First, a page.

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Call by Result

 
 
Paul Cager
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      06-17-2011
On Jun 16, 3:30*pm, Cholo Lennon <(E-Mail Removed)> wrote:
> IMHO using exceptions is not always the best answer to this problem (as
> other suggested).
>


Not always, no. But in this case there are hints that the OP regarded
the lack of a String as an error condition - he used phrases such as
"mean failure" and "DidItWork". In that case I think an exception is
appropriate (and less work than many of the other suggestions!).

I believe that cases where neither of the following two options are
appropriate are relatively rare:

- returning null, meaning the "thing" was not found, but that's
only to be expected.
- throwing an exception, meaning that you can't return anything
because an error happened.
 
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lewbloch
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      06-17-2011
On Jun 16, 7:30*am, Cholo Lennon <(E-Mail Removed)> wrote:
> On 10/06/2011 03:03, Gene Wirchenko wrote:
>
>
>
>
>
>
>
>
>
> > Dear Java'ers:

>
> > * * * I wish to call by result with a method. *Is it possible? *If not,
> > can it be easily simulated in an unnasty way?

>
> > * * * I am writing a simple preprocessor. *I have a few spots where a
> > string needs to be parsed. *I want to call something like this:
> > * * * * * *String ReturnString="";
> > * * * * * *boolean DidItWork=GetString(ReturnString);
> > * * * * * *if (!DidItWork)
> > * * * * * * * // too bad
> > It is not acceptable to have a special String value mean failure. *I
> > want the method to be able to return any potential string.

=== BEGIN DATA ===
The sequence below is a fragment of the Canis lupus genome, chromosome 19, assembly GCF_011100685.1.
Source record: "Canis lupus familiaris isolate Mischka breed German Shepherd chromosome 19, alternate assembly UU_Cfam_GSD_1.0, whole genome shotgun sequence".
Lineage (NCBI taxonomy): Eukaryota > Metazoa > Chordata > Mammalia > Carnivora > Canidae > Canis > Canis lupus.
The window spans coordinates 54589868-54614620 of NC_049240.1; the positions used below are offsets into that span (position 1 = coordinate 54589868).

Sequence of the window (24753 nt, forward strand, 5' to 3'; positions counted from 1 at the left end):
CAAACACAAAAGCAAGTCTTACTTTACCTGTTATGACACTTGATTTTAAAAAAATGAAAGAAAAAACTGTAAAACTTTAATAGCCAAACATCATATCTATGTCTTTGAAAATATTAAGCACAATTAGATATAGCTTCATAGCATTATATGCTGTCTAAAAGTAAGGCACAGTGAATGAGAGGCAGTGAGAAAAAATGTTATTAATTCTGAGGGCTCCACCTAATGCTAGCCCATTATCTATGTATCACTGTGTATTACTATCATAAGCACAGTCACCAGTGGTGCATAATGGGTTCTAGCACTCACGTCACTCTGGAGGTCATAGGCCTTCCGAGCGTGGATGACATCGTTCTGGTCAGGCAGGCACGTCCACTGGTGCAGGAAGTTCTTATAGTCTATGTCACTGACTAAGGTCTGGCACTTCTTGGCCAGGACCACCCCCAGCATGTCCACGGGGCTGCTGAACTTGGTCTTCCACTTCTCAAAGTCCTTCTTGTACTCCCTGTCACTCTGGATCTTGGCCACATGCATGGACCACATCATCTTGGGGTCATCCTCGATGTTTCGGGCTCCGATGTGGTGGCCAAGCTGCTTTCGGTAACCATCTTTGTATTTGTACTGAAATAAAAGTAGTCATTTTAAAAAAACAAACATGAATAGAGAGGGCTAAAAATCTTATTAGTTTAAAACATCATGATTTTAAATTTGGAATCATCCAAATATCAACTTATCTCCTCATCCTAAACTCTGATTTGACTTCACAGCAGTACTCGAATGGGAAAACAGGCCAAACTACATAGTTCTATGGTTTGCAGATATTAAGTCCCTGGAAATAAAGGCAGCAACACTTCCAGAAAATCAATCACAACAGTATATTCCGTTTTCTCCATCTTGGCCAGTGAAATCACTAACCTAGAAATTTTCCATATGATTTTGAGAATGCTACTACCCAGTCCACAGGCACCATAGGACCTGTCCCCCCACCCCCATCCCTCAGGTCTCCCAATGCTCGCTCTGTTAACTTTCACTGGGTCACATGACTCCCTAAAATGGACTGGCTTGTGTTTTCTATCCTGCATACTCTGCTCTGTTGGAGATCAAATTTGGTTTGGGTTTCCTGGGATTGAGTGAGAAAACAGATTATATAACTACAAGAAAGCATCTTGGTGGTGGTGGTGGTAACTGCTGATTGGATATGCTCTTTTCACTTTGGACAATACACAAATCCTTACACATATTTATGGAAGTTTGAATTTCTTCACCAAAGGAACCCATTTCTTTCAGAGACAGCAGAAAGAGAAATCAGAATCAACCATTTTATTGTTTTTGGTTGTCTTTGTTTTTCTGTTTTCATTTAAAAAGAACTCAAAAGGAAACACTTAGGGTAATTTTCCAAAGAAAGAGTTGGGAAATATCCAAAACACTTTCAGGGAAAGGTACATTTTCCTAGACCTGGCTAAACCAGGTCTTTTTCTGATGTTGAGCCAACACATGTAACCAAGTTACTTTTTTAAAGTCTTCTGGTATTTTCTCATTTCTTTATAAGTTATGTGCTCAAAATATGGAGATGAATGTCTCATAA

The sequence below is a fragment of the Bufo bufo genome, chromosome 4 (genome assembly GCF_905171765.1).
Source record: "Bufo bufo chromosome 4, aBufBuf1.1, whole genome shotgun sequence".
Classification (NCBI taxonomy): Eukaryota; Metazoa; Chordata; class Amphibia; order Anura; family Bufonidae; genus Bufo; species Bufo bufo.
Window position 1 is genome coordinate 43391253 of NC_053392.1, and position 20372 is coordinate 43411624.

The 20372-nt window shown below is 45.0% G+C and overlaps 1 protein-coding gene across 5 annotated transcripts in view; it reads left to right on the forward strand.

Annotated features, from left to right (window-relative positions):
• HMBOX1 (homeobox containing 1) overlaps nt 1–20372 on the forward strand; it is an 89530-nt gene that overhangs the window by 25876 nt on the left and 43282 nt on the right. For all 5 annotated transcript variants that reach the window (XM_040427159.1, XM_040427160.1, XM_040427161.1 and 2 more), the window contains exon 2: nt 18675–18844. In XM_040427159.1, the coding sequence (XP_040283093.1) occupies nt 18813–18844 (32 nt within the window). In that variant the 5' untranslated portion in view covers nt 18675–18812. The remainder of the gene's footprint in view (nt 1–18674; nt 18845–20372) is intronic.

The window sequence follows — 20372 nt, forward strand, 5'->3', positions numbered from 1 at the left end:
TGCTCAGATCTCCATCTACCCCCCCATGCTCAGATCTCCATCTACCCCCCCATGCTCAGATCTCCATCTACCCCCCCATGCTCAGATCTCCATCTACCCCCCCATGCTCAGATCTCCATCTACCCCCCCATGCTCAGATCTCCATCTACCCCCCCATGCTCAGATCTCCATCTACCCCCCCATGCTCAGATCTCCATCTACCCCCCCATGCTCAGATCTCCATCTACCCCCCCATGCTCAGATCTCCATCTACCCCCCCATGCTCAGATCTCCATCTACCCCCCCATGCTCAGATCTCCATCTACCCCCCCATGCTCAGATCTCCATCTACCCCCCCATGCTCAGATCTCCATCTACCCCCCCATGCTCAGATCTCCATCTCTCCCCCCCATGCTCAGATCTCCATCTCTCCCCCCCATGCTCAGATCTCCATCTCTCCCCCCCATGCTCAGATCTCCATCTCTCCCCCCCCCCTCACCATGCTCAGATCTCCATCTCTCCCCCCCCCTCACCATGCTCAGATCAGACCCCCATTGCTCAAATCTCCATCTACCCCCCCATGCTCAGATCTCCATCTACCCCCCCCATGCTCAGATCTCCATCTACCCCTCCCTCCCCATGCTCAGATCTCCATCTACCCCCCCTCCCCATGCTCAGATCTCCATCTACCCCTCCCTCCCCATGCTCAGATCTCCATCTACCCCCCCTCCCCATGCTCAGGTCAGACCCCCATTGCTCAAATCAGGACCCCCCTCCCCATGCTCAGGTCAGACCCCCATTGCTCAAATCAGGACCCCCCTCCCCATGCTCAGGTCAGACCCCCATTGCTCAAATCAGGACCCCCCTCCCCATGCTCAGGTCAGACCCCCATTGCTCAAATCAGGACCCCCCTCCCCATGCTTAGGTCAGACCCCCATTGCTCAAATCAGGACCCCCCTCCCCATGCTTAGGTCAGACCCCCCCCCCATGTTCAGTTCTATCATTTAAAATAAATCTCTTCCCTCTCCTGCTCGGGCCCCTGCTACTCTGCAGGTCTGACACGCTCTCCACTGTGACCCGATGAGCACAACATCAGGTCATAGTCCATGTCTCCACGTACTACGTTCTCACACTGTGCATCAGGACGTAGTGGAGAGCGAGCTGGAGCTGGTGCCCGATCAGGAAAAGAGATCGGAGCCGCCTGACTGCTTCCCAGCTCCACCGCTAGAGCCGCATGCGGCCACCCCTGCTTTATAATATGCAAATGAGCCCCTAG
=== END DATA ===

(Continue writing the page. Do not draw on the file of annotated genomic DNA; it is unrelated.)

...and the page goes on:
>
> > Sincerely,

>
> > Gene Wirchenko

>
> IMHO using exceptions is not always the best answer to this problem (as
> other suggested).
>
> How about using a simple generic class? (of course, it could be
> corrected or improved. A similar idea could be found in other languages
> (such as C++ (boost)):
>
> class Optional<T> {
> * * *private T value;
> * * *private boolean valid;
>
> * * *public Optional(T value) {
> * * * * *setValue(value);


It's dangerous to call an overridable method from a constructor.

> * * *}
>
> * * *public Optional() {
> * * * * *this.valid = false;


Redundant assignment, but arguably it adds clarity. I don't think it
does, but one could argue that it does.

> * * *}
>
> * * *public boolean isValid() {
> * * * * *return this.valid;
> * * *}
>
> * * *public T getValue() {
> * * * * *return this.value;
> * * *}
>
> * * *public void setValue(T value) {
> * * * * *this.value = value;
> * * * * *// TODO Shall I set to true when value is null?
> * * * * *this.valid = true;
> * * *}
>
> * * *public void invalidate() {
> * * * * *this.value = null;
> * * * * *this.valid = false;
> * * *}
>
> }
>


The original post establishes 'null' as an out-of-band value. Your
code hints at that possibility in a comment, but doesn't enforce the
requirement. If 'null' is out of band, then the boolean variable is
redundant and duplicative. If 'null' is in band, then the boolean
makes more sense, as it would have to to justify the complexity.

--
Lew
 
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Cholo Lennon
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Posts: n/a
 
      06-17-2011
On 17/06/2011 10:40, lewbloch wrote:
> On Jun 16, 7:30 am, Cholo Lennon<(E-Mail Removed)> wrote:
>> On 10/06/2011 03:03, Gene Wirchenko wrote:
>>
>>
>>> Dear Java'ers:

>>
>>> I wish to call by result with a method. Is it possible? If not,
>>> can it be easily simulated in an unnasty way?